With septuagenarian comedian and dancing enthusiast Forsyth established in lead presenter's role – recreating a Saturday night tradition not seen since the glory days of the Generation Game in the mid 1970s – it fell to finding a suitable title. The first suggestion – Pro-Celebrity Dancing – was vetoed by BBC One controller Lorraine Heggessey, who would not countenance further use of the c-word, so Strictly Come Dancing waltzed onto the airwaves in the spring of 2003 – a glamorous antidote to the tensions of the post-September 11 world. "I felt like a proud mother who has just let go of her baby for the first time," recalls Vardanis.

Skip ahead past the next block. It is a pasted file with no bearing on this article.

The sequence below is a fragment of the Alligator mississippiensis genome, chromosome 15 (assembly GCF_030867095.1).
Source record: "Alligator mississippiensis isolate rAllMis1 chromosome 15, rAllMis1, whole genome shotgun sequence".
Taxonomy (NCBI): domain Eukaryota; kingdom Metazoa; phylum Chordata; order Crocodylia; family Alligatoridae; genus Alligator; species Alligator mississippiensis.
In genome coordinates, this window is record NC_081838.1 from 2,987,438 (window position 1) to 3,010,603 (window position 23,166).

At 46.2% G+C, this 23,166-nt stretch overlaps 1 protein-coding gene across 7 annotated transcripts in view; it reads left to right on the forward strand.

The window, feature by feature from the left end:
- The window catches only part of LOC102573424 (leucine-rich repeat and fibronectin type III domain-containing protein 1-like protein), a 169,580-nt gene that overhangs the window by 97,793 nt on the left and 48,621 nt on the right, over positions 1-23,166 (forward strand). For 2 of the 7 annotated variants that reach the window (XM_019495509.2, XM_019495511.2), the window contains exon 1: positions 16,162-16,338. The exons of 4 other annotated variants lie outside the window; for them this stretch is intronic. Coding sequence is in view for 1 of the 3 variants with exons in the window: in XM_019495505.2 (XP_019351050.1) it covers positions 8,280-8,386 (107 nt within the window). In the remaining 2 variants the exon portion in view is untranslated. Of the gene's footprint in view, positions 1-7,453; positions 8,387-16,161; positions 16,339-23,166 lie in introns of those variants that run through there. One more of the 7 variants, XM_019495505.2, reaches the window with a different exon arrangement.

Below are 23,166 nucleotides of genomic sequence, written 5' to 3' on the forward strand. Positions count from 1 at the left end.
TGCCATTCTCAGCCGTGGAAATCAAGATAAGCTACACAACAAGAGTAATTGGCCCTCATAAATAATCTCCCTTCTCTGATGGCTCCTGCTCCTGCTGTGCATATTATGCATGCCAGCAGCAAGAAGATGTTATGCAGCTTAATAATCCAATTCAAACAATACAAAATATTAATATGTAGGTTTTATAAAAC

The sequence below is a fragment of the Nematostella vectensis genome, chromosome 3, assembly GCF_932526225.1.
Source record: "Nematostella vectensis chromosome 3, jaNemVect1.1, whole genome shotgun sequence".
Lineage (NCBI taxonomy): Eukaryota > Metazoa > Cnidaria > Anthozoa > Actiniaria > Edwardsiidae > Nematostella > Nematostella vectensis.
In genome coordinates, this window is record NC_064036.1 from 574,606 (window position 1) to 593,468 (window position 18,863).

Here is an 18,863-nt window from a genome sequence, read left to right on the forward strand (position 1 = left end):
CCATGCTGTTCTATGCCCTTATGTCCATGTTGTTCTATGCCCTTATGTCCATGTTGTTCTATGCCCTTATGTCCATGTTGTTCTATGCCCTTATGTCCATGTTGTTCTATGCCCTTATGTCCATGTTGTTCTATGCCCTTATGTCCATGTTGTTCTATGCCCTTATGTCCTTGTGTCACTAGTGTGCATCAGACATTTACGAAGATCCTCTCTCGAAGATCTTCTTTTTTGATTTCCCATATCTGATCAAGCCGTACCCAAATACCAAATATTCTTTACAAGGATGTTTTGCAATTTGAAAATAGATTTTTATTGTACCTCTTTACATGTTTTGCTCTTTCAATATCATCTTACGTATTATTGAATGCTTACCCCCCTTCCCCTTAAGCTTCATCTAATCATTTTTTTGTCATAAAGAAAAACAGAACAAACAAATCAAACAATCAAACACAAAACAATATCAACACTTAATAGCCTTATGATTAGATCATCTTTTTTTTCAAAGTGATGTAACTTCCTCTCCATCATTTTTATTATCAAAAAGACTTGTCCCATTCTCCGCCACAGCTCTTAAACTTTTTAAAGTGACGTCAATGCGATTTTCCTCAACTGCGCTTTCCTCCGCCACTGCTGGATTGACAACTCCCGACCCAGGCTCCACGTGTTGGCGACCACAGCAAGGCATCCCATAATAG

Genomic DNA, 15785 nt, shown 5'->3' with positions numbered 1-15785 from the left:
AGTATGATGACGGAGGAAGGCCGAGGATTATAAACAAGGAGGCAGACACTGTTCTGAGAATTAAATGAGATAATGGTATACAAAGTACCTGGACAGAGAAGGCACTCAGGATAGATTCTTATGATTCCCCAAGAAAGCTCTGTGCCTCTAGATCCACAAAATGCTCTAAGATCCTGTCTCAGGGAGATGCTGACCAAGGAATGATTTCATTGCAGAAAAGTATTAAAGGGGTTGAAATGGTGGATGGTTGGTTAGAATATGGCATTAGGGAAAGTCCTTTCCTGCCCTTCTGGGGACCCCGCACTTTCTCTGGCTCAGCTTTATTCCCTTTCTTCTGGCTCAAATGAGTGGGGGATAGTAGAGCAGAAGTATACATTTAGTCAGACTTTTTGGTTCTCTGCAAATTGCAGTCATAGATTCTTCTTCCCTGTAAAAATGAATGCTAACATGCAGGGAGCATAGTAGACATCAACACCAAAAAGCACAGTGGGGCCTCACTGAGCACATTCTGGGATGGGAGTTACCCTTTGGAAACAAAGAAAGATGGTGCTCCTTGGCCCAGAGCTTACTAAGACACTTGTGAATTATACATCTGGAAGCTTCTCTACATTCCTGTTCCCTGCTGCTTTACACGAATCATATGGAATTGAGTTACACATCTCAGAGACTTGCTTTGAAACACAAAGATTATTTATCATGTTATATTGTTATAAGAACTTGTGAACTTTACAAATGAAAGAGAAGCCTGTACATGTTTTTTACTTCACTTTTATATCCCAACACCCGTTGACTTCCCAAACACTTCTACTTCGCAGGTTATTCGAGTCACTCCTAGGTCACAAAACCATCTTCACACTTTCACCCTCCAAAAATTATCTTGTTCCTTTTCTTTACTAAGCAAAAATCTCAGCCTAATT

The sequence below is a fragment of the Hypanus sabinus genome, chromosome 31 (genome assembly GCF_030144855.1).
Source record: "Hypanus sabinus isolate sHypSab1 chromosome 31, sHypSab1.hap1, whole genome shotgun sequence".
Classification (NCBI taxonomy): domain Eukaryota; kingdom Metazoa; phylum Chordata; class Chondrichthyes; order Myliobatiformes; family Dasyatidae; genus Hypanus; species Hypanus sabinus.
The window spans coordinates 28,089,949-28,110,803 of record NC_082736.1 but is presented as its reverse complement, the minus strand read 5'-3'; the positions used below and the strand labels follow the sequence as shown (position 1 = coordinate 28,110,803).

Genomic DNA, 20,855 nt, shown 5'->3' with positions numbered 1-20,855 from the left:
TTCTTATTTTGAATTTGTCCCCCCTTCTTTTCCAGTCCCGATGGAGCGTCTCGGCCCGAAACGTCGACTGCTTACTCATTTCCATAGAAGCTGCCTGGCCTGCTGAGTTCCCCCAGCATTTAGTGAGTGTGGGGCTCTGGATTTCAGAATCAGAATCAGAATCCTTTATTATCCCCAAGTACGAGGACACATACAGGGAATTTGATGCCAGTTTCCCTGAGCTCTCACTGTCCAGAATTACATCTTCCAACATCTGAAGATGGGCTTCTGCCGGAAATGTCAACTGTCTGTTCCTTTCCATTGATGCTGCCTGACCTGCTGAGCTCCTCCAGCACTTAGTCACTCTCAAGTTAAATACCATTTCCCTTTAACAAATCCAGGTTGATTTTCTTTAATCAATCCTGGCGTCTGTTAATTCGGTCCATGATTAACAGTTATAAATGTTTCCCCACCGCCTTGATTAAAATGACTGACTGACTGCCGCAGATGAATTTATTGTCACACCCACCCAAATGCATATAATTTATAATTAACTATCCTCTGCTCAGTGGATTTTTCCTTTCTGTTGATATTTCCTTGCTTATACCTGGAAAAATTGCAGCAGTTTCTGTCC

The show was an almost instant hit, though some claim it did not really get into its stride until the England cricketer Darren Gough won the grand title in series three, bringing huge numbers of male viewers in for the first time. Colin Jarvis, director of international formats for BBC Worldwide, the commercial arm of the corporation, admits that he was not immediately struck by the scale of the opportunity. "I would like to say when I first saw it I thought 'absolutely', but I can't honestly say that. It was something that was interesting for us. It was bringing something that was family-orientated back and we thought the market was ready for that and we thought it had promise," he says.